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Child care called key to ending child poverty

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Monsebraaten, Laurie
Publication Date: 
20 Nov 2018


Child care is the missing puzzle piece in Canada’s quest to end poverty, says Campaign 2000 in its annual report being released Tuesday, the United Nations’ Universal Children’s Day.

The national coalition dedicated to eradicating child poverty is joining more than 100 parents, grandparents and early childhood educators on Parliament Hill Tuesday to lobby MPs and senators on why Ottawa needs to step up its support for this “crucial service” for young families.

“If parents are to escape poverty through workforce participation or education … access to high-quality child care is essential,” says the coalition, named after Parliament’s 1989 all-party resolution to wipe out child poverty in Canada by 2000.

“While high-quality child care is beneficial for all children, it is an especially important buffer from the negative effects of poverty for low-income children,” the coalition says in its report.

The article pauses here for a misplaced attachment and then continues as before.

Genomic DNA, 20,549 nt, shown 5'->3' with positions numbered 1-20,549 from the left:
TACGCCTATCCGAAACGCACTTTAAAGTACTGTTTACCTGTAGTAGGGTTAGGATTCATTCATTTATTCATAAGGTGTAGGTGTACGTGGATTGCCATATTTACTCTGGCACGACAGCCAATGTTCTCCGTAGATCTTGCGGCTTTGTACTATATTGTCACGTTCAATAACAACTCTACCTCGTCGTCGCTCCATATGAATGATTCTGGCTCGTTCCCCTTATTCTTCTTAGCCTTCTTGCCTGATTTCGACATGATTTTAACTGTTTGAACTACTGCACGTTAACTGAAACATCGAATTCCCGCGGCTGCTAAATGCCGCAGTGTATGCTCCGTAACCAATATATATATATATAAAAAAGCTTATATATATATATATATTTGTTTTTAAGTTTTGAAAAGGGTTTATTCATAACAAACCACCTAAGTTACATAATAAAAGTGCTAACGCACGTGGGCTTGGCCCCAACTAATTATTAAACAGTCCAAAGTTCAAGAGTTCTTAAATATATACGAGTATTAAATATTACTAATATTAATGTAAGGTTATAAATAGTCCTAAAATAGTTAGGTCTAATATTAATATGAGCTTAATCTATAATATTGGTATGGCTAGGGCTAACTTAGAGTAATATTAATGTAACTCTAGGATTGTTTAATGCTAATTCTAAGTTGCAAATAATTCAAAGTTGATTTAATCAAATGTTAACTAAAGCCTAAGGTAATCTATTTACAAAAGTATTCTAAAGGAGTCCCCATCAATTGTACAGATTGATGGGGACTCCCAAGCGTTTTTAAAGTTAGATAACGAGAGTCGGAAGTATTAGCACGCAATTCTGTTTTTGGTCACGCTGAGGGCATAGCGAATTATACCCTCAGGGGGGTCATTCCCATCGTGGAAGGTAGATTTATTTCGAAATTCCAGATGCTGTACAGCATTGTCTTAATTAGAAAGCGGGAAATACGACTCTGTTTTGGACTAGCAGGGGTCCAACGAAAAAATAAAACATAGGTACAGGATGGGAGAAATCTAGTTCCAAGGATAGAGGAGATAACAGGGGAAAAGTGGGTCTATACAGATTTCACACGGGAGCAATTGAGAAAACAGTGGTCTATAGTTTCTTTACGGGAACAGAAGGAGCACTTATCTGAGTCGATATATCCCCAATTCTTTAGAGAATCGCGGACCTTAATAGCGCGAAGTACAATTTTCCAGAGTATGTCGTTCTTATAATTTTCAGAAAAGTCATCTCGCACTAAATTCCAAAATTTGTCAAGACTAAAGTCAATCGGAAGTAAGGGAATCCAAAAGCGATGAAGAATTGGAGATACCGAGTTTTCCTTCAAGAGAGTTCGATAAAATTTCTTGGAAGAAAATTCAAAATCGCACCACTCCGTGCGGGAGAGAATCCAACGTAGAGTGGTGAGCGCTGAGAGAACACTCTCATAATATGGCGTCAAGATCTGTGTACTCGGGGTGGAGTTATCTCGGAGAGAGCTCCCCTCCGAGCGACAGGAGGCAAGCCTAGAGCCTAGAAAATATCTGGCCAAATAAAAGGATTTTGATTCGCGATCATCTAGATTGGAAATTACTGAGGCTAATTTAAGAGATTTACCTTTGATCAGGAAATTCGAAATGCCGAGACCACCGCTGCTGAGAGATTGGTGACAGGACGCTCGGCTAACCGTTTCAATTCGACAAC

Toronto mother Gabrielle Griffith, who has been scrambling to move off welfare and into full-time work, says the stress of finding affordable child care for her son Elijah, 3, has been enormous.

“It should be a public service just like health care and public education,” she says.

Elijah is among more than 1.4 million Canadian children — almost one in five — living in poverty, according to the report, which uses Statistics Canada’s low-income measure and 2016 taxfiler data. A family is considered to be living in poverty if its income, after taxes, falls 50 per cent below the median family income, or $28,884 for a single parent with one child or $40,848 for a couple with two kids. In Toronto, the median cost for child care for an infant is more than $21,000 a year.

That’s 1.3 percentage points lower than in 2015, based on Statistics Canada’s updated calculations of the low-income measure in the taxfiler data, the report says.

In Ontario, 545,000 children — or 19.5 per cent — are living in poverty, a rate similar to the national average, according to a separate provincial report card.

Meantime, poverty among First Nations children in Canada is a staggering 40 per cent, while those in visible minority families experience poverty rates of 25.5 per cent.

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Entered Date: 
21 Nov 2018
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